What would you do if you lost your job tomorrow? If you’re in the service industry, what would you do if you lost your biggest client? It would be the end of your biggest stream of revenue and what kept the lights on in your home and gas in your tank. Which is why it’s  important to have more than one stream of revenue. It’s why it’s important to have a side-hustle.

The economy isn’t exactly reliable and business today isn’t what it once was. While the generations before mine may have had the liberty of working with the same employer for 20+ years, that sense of security just doesn’t exist in today’s market.

The internet is making it easier than ever to start a side hustle. You can rent your home on sites like AirBnB, you can sell your services on sites like Elance or Odesk, you can even sell your homemade arts and crafts on sites like Etsy. Start a side hustle and who knows, maybe someday it could become your main hustle!

Set No Expectations. Create Your Own Story.

Society is filled with expectations. Specifically, there are expectations at every stage in our lives. For example, this is how life is supposed to go after graduation:

  1. Get a job
  2. Buy a car
  3. Pay off student debt
  4. Get married
  5. Buy a house
  6. Begin saving for retirement
  7. Have/Adopt kids
  8. Retire
  9. Have grandkids
  10. Die

 

 

 

 

 

 

Forget that noise. Focus on what you really want out of life and don’t let external forces influence what you want to do. While my first suggestion of all of these items is to pay off your student debt, it’s still a choice that you have to make based on what’s important to you.

Depression and anxiety runs deep among young professionals. It’s highly because of the fact that many young professionals feel as if they aren’t where they need to be in life or where they want to be in life. Instead of trying to keep up with the “Joneses” take a deep breath and spend some time looking at the person in the mirror. Now set some goals.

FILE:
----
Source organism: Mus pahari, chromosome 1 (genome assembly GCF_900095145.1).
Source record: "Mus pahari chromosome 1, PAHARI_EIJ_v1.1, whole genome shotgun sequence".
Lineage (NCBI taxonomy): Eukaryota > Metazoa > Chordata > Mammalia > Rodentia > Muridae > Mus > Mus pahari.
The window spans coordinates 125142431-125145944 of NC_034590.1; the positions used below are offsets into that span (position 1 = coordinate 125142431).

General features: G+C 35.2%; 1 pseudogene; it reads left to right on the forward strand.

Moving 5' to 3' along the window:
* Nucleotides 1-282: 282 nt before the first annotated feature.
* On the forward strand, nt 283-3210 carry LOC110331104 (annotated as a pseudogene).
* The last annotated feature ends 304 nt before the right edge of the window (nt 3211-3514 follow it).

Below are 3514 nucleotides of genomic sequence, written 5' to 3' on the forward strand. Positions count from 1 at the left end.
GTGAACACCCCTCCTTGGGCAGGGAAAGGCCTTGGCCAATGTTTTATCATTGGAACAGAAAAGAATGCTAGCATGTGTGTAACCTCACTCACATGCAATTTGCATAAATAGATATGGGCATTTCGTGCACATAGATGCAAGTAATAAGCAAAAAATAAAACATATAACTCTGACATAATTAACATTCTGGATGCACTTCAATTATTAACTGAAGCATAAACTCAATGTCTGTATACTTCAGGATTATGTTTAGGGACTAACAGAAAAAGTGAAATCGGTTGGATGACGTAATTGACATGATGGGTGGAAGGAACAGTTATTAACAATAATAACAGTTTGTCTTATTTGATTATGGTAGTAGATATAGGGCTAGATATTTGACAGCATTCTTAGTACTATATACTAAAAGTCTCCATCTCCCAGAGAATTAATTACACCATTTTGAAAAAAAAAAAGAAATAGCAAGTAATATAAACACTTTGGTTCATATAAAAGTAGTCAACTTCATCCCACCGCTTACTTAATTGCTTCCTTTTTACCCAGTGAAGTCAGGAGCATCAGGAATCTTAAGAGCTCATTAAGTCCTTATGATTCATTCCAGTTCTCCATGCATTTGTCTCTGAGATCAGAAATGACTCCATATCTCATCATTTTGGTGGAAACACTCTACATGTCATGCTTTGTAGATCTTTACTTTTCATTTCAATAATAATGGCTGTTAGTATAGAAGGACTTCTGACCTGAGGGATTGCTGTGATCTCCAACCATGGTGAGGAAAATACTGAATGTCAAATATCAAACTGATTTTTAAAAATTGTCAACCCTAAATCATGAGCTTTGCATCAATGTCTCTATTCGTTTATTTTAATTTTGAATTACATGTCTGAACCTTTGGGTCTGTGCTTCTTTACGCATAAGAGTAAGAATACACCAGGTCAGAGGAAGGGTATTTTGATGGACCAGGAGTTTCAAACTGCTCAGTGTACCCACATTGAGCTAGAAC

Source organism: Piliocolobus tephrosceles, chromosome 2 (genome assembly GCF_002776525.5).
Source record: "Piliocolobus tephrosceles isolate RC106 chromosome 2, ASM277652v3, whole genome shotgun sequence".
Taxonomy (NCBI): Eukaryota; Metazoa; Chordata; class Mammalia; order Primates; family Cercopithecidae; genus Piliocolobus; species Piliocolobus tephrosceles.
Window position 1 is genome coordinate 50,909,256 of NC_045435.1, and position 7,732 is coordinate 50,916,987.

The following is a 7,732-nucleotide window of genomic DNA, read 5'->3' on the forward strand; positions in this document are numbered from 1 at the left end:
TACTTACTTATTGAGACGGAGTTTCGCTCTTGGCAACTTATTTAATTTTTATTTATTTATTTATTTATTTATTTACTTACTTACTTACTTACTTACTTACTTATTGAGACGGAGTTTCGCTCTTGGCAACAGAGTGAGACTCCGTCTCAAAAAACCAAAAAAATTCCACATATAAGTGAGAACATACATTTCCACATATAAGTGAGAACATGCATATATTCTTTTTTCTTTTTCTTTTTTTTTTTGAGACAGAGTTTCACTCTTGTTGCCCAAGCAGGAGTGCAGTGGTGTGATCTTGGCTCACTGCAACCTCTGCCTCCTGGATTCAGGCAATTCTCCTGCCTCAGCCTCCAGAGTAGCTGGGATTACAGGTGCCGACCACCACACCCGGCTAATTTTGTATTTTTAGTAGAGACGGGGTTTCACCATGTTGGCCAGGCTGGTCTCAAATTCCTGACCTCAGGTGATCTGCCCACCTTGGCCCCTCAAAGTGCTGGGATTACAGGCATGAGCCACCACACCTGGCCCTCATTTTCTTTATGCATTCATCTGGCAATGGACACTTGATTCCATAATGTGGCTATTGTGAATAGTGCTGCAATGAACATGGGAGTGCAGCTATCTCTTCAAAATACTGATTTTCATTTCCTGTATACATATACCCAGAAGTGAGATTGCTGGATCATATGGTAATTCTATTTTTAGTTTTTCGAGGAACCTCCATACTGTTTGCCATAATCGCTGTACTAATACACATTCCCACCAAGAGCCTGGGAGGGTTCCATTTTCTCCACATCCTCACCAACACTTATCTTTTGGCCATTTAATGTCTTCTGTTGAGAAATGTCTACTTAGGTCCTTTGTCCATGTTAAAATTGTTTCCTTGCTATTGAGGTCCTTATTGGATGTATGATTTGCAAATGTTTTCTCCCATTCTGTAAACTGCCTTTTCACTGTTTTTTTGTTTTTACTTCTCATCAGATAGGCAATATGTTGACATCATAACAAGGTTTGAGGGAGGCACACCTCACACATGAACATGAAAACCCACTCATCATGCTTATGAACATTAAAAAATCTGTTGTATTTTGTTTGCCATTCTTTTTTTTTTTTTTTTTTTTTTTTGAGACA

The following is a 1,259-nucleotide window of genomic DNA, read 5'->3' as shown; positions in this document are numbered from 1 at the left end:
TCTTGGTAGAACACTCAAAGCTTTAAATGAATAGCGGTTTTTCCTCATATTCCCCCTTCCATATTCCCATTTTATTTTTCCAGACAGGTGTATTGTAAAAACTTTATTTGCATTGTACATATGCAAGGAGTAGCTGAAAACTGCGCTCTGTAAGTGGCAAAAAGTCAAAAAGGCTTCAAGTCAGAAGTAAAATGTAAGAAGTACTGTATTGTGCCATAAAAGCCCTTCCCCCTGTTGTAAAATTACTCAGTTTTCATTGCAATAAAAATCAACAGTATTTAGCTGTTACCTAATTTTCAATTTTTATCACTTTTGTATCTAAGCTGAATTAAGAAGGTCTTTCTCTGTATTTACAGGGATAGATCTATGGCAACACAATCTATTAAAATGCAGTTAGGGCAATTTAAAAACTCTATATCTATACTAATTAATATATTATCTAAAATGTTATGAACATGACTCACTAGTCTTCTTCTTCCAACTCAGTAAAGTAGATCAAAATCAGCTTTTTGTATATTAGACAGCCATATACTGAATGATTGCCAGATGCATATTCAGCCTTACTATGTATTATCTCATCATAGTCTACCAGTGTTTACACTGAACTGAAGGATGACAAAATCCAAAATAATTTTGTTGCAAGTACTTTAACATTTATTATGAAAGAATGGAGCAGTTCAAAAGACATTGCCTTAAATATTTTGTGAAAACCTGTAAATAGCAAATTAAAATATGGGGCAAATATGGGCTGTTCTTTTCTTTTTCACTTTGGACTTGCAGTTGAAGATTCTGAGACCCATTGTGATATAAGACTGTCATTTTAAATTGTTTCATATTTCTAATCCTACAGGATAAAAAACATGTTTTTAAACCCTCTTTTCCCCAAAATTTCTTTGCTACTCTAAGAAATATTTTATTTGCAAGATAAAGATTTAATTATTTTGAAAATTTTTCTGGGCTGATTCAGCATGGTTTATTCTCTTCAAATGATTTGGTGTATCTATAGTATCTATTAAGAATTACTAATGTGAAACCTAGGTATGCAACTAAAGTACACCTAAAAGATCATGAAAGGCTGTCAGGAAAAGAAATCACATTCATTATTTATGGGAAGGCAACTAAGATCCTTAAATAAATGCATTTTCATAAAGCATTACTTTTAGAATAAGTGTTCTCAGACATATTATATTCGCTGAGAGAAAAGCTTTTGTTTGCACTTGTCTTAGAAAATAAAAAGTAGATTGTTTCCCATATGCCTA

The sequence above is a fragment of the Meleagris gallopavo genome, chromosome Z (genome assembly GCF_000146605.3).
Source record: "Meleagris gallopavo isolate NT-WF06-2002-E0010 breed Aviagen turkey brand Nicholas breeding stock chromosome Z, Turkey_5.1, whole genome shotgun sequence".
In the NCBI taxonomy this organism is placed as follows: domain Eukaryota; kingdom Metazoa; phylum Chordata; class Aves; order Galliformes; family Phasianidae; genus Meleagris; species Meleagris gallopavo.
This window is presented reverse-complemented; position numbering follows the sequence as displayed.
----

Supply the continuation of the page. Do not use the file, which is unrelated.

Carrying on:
Short term & long term. Make the short term goals tangible accomplishments that will help you get closer to achieving those longer term goals. For every short term goal you achieve, you should feel one step closer to a long term goal. An example of how this would look is something like this:

Long Term Goals:
$60,000 Salary

Short Term Goals:
Speak at an Industry Event
Be Mentioned in the Media
Train Colleagues & Co-Workers on Trends
Read 10 Industry Books this Year
Share 2 Articles/Blog Posts with Colleagues a Month
Have Coffee with Two Industry Leaders Bi-Monthly

Mental Health is No Joke. Manage Your Brain.

It’s not something I talk about often on my blog but it’s something that needs to be said. I honestly believe that managing your brain is the biggest challenges each of us face every single day. You need to look at your brain for what it is, an organ, and like any other organ, it requires nutrients and exercise to stay healthy.

For me, I use writing in a journal, working out and doing crazy things like Skydiving to keep myself sane. Accept the fact that you have flaws and that nothing is perfect. Understand that it’s okay to be depressed and it’s okay to talk about it. Understand that everyone goes through ups and downs and that it’s just the way life works.

At the same time, don’t let it own you. Own it. Own your mental health and seek out professional help if you need it. Sometimes you’re lucky enough to have a support system in place to keep you grounded but some people aren’t that fortunate. Focus on your sanity. Focus on what makes you happy. Focus on you.

(Photos via Mike BarryJason Baker and  annie_belle1)